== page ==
UPDATE 2-Argentina central bank chief quits, raising policy uncertainties
(Recasts lead to add replacement considered sympathetic to interventionist stance; adds market reaction, analyst quotes, context)
By Jorge Otaola and Nicolás Misculin
BUENOS AIRES Oct 1 (Reuters) - Argentina's central bank chief resigned on Wednesday after a long tussle with the Economy Ministry and was replaced with a regulator considered sympathetic to the interventionist stance of a government battling one of the world's highest inflation rates.
The move drew a sharp negative reaction in financial markets, with the price of Argentina's local U.S. dollar-denominated bonds skidding.
The resignation of Juan Carlos Fabrega as head of the central bank followed a long tussle with the Economy Ministry over whether policymaking should focus on taming inflation or bolstering growth in Argentina's stagnating economy. The government has also been grappling with shrinking foreign reserves after another debt default in July.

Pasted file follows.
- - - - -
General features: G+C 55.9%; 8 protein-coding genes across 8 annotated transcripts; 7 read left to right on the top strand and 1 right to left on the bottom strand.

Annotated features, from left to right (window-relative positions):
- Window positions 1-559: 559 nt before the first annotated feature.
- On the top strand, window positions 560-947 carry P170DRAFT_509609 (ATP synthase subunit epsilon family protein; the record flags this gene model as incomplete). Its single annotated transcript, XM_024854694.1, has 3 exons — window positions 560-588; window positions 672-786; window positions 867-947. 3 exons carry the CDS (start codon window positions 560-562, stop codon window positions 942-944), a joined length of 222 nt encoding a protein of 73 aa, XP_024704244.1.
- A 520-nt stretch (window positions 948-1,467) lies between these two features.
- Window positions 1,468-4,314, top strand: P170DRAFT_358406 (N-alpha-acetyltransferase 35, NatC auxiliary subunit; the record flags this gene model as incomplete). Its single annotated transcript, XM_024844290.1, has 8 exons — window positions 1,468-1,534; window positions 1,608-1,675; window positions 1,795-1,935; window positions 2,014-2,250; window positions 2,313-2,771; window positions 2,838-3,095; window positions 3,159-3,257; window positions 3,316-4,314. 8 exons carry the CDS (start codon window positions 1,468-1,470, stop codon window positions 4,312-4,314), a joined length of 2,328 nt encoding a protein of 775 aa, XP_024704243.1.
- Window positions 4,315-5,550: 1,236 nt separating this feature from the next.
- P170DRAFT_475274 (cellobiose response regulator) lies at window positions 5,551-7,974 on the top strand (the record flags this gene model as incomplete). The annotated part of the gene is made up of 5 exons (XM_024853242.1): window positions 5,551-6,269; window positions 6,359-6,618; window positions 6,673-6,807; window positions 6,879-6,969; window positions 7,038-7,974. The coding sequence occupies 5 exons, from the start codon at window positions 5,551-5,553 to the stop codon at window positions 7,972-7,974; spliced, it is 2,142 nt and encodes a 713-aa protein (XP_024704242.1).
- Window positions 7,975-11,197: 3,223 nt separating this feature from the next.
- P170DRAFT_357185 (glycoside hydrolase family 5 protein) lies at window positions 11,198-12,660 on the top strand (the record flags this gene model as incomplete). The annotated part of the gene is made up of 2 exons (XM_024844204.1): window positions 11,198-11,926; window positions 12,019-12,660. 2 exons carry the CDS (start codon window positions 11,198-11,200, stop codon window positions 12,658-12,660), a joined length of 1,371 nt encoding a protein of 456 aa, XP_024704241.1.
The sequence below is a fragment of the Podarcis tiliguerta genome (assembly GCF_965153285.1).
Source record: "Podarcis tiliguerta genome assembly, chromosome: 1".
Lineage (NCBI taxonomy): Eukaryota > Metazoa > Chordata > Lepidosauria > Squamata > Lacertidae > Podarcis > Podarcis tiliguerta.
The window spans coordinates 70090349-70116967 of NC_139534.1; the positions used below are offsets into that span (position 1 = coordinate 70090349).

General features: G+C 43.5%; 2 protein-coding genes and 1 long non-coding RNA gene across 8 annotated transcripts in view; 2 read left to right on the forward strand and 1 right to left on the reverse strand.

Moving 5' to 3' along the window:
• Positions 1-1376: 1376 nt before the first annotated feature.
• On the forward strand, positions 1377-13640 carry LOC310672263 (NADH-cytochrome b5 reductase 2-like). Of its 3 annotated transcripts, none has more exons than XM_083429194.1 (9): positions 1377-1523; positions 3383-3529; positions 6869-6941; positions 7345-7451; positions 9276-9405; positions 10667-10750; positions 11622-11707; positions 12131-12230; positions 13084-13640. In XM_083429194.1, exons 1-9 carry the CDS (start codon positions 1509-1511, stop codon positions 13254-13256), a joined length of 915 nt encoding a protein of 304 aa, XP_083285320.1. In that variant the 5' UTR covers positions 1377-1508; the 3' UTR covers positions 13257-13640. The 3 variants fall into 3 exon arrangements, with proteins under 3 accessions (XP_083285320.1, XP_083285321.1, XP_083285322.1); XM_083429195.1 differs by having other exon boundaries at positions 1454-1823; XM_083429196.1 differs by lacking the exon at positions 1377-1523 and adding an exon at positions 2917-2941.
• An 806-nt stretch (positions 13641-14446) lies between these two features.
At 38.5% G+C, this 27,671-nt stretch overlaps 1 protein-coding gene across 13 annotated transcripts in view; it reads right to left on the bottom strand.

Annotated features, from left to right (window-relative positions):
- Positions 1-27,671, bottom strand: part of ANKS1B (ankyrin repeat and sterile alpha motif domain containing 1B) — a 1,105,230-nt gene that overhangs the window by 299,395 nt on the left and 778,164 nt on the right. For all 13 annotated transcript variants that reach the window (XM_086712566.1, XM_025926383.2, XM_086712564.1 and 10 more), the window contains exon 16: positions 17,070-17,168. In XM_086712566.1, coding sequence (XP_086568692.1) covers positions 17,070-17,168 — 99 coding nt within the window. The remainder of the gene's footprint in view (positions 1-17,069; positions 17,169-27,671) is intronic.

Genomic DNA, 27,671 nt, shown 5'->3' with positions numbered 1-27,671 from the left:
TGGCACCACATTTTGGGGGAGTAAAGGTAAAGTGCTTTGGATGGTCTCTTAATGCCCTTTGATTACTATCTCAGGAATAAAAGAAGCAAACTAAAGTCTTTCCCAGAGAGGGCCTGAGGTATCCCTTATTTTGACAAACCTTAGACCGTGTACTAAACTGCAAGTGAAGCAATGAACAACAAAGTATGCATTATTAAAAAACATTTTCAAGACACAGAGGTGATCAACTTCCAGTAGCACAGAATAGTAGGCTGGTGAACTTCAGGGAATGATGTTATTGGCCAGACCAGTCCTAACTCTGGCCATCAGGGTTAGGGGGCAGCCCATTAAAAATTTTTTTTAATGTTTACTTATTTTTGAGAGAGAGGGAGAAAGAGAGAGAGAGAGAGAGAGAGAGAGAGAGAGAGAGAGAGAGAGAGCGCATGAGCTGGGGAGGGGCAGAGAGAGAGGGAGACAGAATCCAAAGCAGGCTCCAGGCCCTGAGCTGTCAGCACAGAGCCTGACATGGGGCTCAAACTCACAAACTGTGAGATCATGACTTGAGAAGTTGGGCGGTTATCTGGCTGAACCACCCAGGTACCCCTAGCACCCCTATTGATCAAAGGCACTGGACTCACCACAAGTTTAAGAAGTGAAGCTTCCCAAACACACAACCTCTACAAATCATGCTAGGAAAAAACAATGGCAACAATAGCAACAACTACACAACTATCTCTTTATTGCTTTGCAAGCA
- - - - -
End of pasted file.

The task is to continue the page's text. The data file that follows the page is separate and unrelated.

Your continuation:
Alejandro Vanoli, head of the country's markets regulator, will take over as the central bank chief, a spokesman for President Cristina Fernandez said.
Fernandez has scaled up state interventions in Latin America's No. 3 economy since the July default, battering investor confidence and intensifying capital flight.
"Fabrega handed in his resignation this afternoon in a way that was impossible to decline," a source at the central bank told Reuters.
Argentina's local U.S. dollar-denominated bonds shed around two points on the news, with the Bonar 2017s sliding from around 88.40 to 86.75 and the Boden 2015s dropping from 91.75 to 90.0, according to brokers. Continuación...